In his short career, Jason Heyward has already been seen as the new face of the franchise and a stalled prospect. Fortunately, he reverted back to a top-tier hitter, settling in the three-hole and giving the Braves a highly-productive player who should only get better. There are a few holes in his swing, but his all-around skillset gives makes him more than a typical corner outfielder.
While he was productive again, he did it in a very different way. After using a patient, groundball approach in 2010, he hit more flyballs and line drives while his BB/K ratio got worse. At .269/.335/.479, he was about 20% above league average, not quite the 35% mark two years ago, but still good, and definitely better than his 5% below-average mark of last year.
His batted ball profile was the biggest improvement for Heyward. Through August, he had a 20%+ line drive rate and a near 40% flyball rate, much better than his 15% line drive and 30% fly ball rates. He did have a rough September, only hitting 11% line drives and 31% groundballs. On the season, he had a .319 BABIP and a career-high 27 homers, despite getting less infield hits and an identical HR/FB% to 2010.
The plate discipline was a sore spot, as his walk rate fell again and his strikeout rate rose. He has evolved from a very patient hitter into a slightly aggressive one, also losing a bit of contact ability each season. While the aggressive nature may have helped his line drive rate a bit, the effect of the walks and Ks hurt the ability of stardom. Of the top 25 wRC+ totals in the league, only Josh Hamilton had a BB/K ratio below 0.4, while Torii Hunter and Ian Desmond were the next two on that list.
Most everyone knows that Heyward’s hole in his swing is anything hard belt or higher. This is signified by his fastball linear weight values. His 4-seam value was +0.57 runs per 100 swings, while his sinker value was at an astronomical +5.24 per 100, showing how well he hits a low ball. While it’s not good to have a hole in a swing, a lot of pitchers have to break their tendencies to hit his weaknesses. A sinker at the top of the zone is not very effective, so pitchers have to decide if they pitch to Heyward’s weakness or to their own strength.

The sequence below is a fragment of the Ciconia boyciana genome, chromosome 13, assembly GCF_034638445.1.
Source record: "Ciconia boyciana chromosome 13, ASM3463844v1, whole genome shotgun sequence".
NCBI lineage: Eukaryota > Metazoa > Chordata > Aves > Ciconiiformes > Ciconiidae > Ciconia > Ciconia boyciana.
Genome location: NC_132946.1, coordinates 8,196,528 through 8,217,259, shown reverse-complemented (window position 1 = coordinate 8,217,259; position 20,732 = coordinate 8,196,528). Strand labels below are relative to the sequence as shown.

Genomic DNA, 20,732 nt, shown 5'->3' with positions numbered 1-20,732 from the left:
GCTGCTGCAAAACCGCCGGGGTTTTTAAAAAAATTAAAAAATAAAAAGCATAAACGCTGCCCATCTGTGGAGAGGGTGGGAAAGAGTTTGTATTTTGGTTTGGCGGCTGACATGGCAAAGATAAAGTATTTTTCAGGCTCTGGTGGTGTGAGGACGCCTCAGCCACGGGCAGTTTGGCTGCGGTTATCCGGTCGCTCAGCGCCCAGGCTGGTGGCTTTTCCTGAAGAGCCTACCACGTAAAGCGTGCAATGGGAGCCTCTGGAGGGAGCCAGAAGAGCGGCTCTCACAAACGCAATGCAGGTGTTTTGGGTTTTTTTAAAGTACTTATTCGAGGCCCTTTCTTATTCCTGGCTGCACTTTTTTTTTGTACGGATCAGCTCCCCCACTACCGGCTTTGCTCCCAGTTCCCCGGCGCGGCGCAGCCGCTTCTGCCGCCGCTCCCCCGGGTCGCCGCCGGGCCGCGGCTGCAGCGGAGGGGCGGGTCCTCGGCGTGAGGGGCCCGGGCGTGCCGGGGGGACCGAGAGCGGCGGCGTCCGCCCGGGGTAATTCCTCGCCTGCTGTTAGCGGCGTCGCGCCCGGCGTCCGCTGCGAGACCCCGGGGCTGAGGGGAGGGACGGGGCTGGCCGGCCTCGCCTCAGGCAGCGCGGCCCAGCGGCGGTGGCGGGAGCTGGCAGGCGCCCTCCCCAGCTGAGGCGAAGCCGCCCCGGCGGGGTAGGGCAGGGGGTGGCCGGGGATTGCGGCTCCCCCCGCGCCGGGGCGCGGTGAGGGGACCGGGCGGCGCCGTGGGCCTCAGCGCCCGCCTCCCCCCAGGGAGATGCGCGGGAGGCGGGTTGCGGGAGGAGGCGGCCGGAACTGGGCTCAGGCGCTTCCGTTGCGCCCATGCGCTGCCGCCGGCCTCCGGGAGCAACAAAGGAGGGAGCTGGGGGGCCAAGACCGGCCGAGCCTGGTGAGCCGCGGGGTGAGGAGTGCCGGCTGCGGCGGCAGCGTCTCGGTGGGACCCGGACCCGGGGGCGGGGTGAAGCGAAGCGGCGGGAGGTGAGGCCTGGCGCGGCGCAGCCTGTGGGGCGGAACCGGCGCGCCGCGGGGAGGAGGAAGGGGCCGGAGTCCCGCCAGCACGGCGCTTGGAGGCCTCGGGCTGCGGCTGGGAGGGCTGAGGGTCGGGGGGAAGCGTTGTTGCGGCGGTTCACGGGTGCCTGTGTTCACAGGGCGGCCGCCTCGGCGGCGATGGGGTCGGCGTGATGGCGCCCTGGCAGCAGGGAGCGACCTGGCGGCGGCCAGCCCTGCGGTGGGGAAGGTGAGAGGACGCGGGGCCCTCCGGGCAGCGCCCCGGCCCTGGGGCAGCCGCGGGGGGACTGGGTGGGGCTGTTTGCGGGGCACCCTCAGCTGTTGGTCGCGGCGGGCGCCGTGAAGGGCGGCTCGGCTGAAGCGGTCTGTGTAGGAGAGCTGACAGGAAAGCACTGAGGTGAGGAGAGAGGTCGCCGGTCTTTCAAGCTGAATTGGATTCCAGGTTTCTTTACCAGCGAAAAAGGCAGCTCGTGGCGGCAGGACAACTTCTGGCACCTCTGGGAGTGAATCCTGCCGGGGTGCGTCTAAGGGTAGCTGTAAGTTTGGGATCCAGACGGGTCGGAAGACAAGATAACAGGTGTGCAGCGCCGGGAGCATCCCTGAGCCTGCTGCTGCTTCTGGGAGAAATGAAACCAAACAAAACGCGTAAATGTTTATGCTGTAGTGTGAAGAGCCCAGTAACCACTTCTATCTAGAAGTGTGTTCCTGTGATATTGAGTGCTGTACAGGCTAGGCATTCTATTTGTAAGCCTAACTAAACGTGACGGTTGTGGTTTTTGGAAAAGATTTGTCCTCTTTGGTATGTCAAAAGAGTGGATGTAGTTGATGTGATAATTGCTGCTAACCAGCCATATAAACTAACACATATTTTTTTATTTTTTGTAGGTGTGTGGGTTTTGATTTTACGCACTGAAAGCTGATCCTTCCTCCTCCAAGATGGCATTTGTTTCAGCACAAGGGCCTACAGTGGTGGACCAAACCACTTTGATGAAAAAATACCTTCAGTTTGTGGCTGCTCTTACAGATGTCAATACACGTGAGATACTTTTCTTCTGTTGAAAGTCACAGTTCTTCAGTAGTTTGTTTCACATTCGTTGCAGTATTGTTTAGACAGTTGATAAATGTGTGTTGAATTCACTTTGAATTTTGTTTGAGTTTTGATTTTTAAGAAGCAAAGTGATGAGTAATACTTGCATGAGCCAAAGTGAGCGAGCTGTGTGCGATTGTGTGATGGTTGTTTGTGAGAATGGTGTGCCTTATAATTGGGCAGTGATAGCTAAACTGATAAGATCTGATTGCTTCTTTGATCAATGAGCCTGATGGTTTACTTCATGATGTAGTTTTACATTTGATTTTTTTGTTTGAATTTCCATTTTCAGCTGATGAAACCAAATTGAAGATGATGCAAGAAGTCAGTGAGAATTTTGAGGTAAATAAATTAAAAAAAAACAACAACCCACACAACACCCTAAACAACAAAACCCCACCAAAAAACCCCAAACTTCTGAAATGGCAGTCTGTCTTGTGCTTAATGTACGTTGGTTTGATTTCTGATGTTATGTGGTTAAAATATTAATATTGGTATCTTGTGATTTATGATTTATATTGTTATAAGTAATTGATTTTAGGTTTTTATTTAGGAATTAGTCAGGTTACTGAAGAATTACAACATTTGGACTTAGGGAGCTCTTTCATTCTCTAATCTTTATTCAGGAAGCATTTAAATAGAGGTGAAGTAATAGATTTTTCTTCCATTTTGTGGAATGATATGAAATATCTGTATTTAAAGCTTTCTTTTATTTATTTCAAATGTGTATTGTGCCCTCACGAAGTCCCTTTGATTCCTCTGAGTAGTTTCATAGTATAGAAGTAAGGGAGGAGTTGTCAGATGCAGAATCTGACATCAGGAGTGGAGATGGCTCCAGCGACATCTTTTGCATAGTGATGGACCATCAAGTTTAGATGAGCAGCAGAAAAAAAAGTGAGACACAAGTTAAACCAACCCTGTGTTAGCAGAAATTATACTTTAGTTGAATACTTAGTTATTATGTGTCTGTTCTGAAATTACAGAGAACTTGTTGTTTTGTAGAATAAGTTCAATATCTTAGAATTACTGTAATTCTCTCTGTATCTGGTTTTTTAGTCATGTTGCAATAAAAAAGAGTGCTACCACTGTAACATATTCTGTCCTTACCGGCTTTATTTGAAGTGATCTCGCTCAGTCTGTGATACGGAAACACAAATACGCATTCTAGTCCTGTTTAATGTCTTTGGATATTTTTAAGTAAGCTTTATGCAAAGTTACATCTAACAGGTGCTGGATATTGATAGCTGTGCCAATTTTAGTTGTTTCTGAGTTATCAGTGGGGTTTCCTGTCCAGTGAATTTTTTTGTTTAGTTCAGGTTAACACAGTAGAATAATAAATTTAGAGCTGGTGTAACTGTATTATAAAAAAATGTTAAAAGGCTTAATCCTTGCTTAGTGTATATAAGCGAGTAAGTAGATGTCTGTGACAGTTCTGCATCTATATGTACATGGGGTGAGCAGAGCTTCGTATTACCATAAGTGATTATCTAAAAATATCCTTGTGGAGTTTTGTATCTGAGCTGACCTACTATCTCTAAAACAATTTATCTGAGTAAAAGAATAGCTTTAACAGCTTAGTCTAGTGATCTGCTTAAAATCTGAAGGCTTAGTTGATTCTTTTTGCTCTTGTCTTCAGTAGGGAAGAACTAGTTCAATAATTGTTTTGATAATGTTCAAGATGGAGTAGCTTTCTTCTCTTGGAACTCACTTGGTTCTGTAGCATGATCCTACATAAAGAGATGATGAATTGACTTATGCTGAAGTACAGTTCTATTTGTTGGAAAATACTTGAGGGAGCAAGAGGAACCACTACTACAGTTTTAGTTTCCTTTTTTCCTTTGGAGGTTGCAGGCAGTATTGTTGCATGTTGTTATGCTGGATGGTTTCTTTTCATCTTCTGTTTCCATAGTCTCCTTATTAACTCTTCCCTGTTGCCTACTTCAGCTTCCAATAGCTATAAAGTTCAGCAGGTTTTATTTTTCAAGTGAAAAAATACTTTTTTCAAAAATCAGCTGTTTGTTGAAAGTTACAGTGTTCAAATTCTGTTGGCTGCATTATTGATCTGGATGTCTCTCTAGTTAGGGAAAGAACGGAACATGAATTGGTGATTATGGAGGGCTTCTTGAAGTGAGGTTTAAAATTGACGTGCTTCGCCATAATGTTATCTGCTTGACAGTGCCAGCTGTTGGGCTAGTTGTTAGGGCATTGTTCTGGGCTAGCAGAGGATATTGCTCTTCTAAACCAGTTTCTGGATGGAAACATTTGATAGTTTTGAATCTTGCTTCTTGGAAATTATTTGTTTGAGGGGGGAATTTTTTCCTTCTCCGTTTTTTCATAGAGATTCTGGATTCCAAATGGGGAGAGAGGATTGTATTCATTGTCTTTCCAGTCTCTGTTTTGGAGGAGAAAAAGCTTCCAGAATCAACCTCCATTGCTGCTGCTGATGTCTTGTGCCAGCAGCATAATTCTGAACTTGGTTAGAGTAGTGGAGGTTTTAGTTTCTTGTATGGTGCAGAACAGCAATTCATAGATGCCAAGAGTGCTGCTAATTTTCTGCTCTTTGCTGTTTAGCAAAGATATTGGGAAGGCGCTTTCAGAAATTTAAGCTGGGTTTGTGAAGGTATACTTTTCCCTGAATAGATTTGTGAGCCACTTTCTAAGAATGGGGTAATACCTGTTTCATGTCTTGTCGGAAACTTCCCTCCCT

The biggest problem with Jason was his enormous platoon split, as his wRC+ was twice as high against righties. Unfortunately, managers also knew this, as his 257 PA against left-handed pitchers was only behind Robinson Cano in the majors. All components of offense were worse against lefties, especially power. He also hit for a lot more power on the road, while his plate discipline and BABIP remained constant. June was his big month, while May and September were tough spots. Hitting in the clutch was also a bit rough, as he didn’t show much power with RISP.
Baserunning was one of subtle strengths in Heyward’s game, as his +7.4 UBR was easily the best mark in the game. He took the extra base 61% of the time, one of the highest rates in the league. His 21 steals were also a career high, but his eight times caught nearly canceled out the reward, rating +0.3 on SB/CS. He still ranked in the top 10 overall in the league.
Defense was possible his biggest contribution to the team, as his +21 UZR was as good as anyone’s in the league. He was able to hold or kill baserunners at an above-average rate for the first season in his career, and his error rate was also just above average. His main strength is his ability to go after the ball, as his +20 Range rating would insist. He has good speed and he doesn’t shy away from the wall, which is not always true of right fielders. I don’t expect +20 marks every season, but +10-15 is a reasonable projection the next couple years. He played a couple games in centerfield, but he does not seem to be an option for the position next year.
Heyward is entering his first season of arbitration, likely to earn between $3.5-4M. An extension would seem to be a possibility, though I don’t see them going much past the three arb. seasons, something along the lines of $16-18M. It’s hard to remember that he only turned 23 in August, and his 14.2 rWAR through age 22 is 20th all-time among position players. He has shown near-elite ability in so many facets of his game so far in his career, but if he’s able to put more of those categories together, he will be a perennial MVP candidate. He’s been tough to figure out so far, so expect a lot more tough decisions over the coming years.